Aspects of infectious agents and cancer : effects of human Papillomavirus 16 and Escherichia coli on the innate immune defense of human keratinocytes
Master of Science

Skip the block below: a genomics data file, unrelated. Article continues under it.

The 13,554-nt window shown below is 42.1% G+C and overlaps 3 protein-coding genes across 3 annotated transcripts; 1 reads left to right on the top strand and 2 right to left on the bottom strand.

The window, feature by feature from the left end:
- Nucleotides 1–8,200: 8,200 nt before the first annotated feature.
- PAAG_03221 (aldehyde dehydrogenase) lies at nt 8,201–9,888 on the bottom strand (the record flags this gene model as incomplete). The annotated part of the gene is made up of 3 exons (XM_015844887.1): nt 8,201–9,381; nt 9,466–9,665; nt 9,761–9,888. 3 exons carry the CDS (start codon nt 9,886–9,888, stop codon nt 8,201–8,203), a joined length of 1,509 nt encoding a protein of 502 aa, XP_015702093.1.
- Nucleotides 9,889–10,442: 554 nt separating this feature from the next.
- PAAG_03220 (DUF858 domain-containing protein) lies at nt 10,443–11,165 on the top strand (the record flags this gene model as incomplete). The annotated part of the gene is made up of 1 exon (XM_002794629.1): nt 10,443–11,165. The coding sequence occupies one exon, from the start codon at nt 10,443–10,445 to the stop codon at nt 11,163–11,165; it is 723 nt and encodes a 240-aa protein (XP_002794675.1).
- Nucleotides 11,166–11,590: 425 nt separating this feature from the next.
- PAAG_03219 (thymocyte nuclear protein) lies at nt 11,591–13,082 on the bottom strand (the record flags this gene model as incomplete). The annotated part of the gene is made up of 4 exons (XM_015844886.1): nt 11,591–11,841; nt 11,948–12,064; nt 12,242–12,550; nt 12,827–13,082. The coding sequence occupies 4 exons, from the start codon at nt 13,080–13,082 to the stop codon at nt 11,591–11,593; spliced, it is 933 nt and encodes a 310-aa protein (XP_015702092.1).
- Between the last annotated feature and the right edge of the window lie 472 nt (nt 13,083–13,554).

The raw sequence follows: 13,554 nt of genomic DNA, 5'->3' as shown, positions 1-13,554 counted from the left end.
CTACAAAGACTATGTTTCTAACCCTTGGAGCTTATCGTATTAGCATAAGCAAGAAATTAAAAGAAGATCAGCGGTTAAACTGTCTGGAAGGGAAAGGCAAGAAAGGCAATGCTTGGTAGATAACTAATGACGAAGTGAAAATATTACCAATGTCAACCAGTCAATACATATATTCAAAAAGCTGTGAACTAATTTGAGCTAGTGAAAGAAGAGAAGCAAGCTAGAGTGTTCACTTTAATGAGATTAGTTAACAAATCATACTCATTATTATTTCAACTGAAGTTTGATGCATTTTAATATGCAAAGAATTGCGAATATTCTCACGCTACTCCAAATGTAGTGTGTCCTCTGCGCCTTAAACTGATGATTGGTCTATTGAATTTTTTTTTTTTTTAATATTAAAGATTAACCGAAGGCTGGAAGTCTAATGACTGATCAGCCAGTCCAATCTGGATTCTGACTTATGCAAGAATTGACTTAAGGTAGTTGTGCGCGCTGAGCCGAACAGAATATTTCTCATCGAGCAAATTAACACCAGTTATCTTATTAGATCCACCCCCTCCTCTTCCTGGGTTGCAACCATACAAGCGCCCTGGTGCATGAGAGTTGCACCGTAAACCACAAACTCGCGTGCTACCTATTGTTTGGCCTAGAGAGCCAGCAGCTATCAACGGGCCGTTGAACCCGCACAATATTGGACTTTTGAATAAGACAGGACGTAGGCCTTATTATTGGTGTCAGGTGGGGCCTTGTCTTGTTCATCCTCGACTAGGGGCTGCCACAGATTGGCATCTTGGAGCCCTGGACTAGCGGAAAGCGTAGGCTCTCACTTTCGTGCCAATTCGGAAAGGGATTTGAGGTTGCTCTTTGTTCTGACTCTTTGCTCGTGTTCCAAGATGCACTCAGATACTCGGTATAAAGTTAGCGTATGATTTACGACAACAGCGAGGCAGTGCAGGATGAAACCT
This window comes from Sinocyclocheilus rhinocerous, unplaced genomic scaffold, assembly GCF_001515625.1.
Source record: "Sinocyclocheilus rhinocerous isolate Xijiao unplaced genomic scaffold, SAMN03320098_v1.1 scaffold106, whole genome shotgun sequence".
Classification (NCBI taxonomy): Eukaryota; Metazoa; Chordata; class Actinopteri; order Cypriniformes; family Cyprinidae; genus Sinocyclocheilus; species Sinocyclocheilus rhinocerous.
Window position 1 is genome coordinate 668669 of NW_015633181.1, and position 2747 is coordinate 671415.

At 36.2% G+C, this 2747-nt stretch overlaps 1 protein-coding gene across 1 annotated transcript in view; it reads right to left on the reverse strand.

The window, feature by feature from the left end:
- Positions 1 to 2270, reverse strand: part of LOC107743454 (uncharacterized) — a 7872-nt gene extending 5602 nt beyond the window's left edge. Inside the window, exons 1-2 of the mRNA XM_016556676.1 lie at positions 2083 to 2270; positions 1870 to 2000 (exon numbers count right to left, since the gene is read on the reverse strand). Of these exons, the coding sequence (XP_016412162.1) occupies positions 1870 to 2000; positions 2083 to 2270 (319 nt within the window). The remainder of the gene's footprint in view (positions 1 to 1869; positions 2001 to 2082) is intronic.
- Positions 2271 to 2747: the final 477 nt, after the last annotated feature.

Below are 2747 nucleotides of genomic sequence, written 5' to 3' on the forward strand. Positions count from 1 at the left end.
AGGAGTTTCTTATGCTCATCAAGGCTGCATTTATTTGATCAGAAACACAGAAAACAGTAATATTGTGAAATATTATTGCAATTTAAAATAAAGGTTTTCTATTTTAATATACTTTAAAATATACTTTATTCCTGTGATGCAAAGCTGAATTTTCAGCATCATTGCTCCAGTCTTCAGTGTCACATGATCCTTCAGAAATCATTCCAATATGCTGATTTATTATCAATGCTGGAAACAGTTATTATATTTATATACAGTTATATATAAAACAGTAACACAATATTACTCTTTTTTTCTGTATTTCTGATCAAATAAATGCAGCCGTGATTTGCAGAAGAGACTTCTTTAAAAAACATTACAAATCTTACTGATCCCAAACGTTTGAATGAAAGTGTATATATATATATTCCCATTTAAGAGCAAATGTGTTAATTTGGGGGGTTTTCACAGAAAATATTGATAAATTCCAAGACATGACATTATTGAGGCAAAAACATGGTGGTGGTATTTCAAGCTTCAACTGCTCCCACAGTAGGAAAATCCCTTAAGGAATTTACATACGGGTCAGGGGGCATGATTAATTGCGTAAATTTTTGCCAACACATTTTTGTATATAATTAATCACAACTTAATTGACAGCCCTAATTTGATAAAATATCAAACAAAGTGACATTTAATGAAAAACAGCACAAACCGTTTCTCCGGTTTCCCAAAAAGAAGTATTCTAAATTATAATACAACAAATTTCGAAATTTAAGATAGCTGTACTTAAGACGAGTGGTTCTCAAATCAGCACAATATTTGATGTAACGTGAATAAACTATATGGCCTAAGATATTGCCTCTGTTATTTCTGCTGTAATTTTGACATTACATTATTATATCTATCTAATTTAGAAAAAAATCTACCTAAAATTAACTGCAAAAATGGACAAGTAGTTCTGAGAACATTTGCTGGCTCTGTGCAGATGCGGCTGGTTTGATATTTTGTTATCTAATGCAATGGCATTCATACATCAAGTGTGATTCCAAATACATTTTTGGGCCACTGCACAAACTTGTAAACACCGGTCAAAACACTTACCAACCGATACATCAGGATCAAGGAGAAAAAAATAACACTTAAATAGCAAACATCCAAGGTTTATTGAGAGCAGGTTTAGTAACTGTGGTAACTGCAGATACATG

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Persistent human papillomavirus (HPV) is the causative agent of cervical cancer and bacterial vaginosis (BV) caused by Escherichia coli (E. coli ) has been implicated as a contributing factor. The innate immune system is our body's first defense against these invading pathogens. Using a novel 3-D organotypic tissue culture model to recreate the viral life cycle of HPV16 we examined mRNA expression of crucial innate immune molecules such as integrins, toll-like receptors (TLRs), and interferons (IFNs). Our model was comprised of normal immortalized keratinocytes (NIKS) and NIKS containing full-length HPV16 (NIKS+HPVI6). These models were also exposed to E. coli , which simulated a BV infection. Models were characterized by examining morphology via hematoxylin and eosin (H + E) staining, keratin expression, DNA synthesis, and viral gene and protein expression. Extraction methodologies were optimized prior to continuing experiments. Extracted RNA was reverse transcribed into cDNA and mRNA was detected for α and β integrins, toll-like receptors 3, 4, and 9, and their downstream molecules interferons -β, -γ, and -λ. Integrin expression was the highest in the control NIKS samples. Expression of α5 integrin was significantly increased in NIKS+E. coli compared to NIKS, which implicates its role in facilitating bacterial infections. Expression of α5 significantly decreased in HPV16 positive samples that could be associated with the increase in proliferation found in HPV infected tissues. Expression of TLRs showed similar trends to previously published data, indicating decreases in all TLRs in HPV16 positive samples. An increase in TLR3 was found in samples containing E. coli , which implicates the role of TLR3 in facilitating E. coli infections. IFN-β was found to increase in the presence of E. coli and HPV16 and this could be associated with the expression of E7, an event that has been implicated in increasing IFN-β production (previously unpublished results). Expression of this interferon was truly unique as it was upregulated in samples exposed to E. coli , while no change was seen in NIKS and NIKS+HPV16 samples. Implications of IFN-β have yet to be elucidated and further investigation into their role in established carcinoma cell lines as well as ex vivo tissues would be ideal. The use of a novel tissue culture model in assessing the status of innate immune molecules provides a new vehicle of investigation. Further investigation into both the adaptive and innate immune response could lead to better treatment options for those affected by persistent and non-persistent HPV infections.